SMC program promotes art
Alex Winegar | Tuesday, September 24, 2013
Applications are now open for Spark for Women Visual Arts (SPARK-Art), a 12-week program sponsored by the Saint Mary’s Women’s Entrepreneurship Initiative (WEI) that helps South Bend-area women looking to turn their artistic skills into a business.
This program supplements WEI’s SPARK program, which is in its fifth year, WEI director Martha Smith said.
Smith said most artists end up pursuing art as a side job and do not treat their talent as a full-fledged business.
“SPARK-Art intends to change this situation by guiding these women in creating a business plan, implementing marketing [and] promotional materials, and providing them with general success strategies designed specifically for visual artists,” she said.
Smith said SPARK was originally a pilot program formerprofessor Susan Vance based on the San Francisco’s Women Initiative (WI). After meeting with the CEO of WI, Staci Lugar Brettin, an entrepreneurship expert, Smith said Vance tweaked the San Francisco curriculum to create a version that was applicable to the South Bend community.
“Susan did not want to reinvent the wheel and searched for the best model in the country,” Smith said. “She found it in San Francisco’s Women Initiative (WI). Thereafter, several community members joined Professor Vance’s vision and brought the program to life.”
Sheryl Kosovki, a mentor with Artful Work, will be the one facilitators of this new program, Smith said.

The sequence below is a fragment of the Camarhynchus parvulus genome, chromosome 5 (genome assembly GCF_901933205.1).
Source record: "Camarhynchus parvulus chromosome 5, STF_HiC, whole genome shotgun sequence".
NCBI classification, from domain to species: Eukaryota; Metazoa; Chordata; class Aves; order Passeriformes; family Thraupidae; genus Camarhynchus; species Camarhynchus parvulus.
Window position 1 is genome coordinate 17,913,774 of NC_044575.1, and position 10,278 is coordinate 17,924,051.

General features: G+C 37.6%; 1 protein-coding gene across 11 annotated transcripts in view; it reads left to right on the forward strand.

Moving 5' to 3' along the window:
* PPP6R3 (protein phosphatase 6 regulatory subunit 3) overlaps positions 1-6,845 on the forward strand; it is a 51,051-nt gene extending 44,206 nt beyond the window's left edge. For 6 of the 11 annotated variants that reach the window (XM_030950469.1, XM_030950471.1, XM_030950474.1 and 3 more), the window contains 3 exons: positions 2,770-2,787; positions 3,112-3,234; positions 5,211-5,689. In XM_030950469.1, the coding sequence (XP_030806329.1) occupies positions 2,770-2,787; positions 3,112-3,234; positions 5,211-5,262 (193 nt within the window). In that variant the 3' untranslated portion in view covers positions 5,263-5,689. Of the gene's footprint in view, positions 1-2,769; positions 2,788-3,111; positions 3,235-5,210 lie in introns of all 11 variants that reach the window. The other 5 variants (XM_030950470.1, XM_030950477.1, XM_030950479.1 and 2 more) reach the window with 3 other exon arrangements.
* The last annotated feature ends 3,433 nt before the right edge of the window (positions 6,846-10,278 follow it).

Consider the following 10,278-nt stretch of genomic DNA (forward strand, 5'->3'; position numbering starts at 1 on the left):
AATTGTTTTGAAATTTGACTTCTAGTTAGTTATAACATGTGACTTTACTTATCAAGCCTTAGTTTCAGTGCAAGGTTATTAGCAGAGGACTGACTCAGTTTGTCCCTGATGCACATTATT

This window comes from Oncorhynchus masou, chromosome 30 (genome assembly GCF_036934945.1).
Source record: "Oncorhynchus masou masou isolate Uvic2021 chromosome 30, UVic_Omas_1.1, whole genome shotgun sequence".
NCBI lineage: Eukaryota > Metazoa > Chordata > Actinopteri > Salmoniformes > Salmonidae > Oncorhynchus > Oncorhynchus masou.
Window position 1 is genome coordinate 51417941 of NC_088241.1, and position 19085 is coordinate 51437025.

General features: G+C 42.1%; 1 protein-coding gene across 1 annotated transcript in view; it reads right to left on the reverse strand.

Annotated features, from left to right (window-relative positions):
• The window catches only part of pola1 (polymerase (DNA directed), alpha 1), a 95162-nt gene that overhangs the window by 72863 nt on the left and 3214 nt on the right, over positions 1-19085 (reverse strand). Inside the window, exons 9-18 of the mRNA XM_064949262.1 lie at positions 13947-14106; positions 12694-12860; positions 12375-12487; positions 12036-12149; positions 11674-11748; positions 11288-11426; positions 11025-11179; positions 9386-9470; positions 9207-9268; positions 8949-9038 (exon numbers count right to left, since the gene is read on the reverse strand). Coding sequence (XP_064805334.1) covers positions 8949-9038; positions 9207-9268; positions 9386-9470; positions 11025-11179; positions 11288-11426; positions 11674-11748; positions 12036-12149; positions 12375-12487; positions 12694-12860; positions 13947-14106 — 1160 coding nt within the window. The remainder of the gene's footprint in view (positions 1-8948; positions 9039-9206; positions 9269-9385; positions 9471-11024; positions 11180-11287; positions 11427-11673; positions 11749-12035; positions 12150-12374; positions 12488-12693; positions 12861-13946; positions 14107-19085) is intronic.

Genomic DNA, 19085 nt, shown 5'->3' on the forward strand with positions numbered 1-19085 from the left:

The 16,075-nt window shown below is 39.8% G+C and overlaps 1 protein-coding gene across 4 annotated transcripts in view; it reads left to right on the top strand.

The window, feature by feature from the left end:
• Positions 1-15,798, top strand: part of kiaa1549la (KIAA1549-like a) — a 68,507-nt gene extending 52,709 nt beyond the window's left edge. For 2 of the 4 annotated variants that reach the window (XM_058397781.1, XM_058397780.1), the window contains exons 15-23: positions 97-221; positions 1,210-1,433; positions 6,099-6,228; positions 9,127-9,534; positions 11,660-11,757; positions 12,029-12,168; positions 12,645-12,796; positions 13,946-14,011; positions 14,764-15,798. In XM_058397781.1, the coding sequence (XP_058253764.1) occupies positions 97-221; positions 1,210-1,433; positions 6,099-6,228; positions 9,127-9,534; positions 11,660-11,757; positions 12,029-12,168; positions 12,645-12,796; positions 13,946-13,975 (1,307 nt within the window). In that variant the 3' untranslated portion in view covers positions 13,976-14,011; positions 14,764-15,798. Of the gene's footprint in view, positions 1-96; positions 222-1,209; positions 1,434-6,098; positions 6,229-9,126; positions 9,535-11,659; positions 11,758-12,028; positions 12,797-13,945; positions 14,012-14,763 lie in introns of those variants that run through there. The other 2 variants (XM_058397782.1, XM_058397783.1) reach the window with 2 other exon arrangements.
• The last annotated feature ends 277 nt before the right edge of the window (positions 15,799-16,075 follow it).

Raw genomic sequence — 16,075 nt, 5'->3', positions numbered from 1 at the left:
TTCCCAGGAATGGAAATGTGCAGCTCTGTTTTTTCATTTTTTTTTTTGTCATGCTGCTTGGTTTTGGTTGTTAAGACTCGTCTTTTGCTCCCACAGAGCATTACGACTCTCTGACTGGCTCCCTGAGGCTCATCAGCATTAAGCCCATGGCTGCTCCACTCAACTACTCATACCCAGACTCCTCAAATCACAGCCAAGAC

Kosovki coaches creative entrepreneurs, artists and designers on becoming successful commercial artists.
“I have been teaching entrepreneurs how to make a living for the past 20 years and recently started my own consulting business, so it was a perfect fit,” Kosovki said.
Students of SPARK-Art will gain all the skills needed to succesfully run their businesses, Kosovki said. That will include not only the hard skills, such as bookkeeping, but also how to manage their fears and how to visualize success, she said.
“Some of these women have run on hard times, so imagining success is quite challenging,” Kosovki said. “And if they can’t see that they can succeed, they won’t.”
SPARK-Art is open to all artists and designers, Kosovki said. This includes graphic designers, interior designers and fine artists. It will also include some people who intend to start for-profit art galleries, Kosovki said.
The program’s average age is 42, Smith said, but participants range in age from 24 to 70.
By focusing on this new branch of the SPARK program, WEI will focus on women artists and help them to become successful independent business owners, Smith said.
There was a need for a course that approaches the business aspect
in a more creative, visual manner, similar to these talented artists’ thinking processes, Smith said.
Kosovki said mentors and the “Rekindle the Flame” program support the artists.
“Rekindle the Flame” is a program that continues the support the entrepreneurs need after the 12 weeks are over, Kosovki said. Women meet once a month to support one another and to gainwhatever technical skills they still lack.
After looking closely at South Bend in particular, Kosovki said she noticed the community was having a hard time supporting local artists.
“If we can get a lot more artists around in the community … then [the] community can succeed in regards to arts because they’ll be out there and people can begin to understand art a little bit better and its role in the community,” she said.
Contact Alex Winegar at firstname.lastname@example.org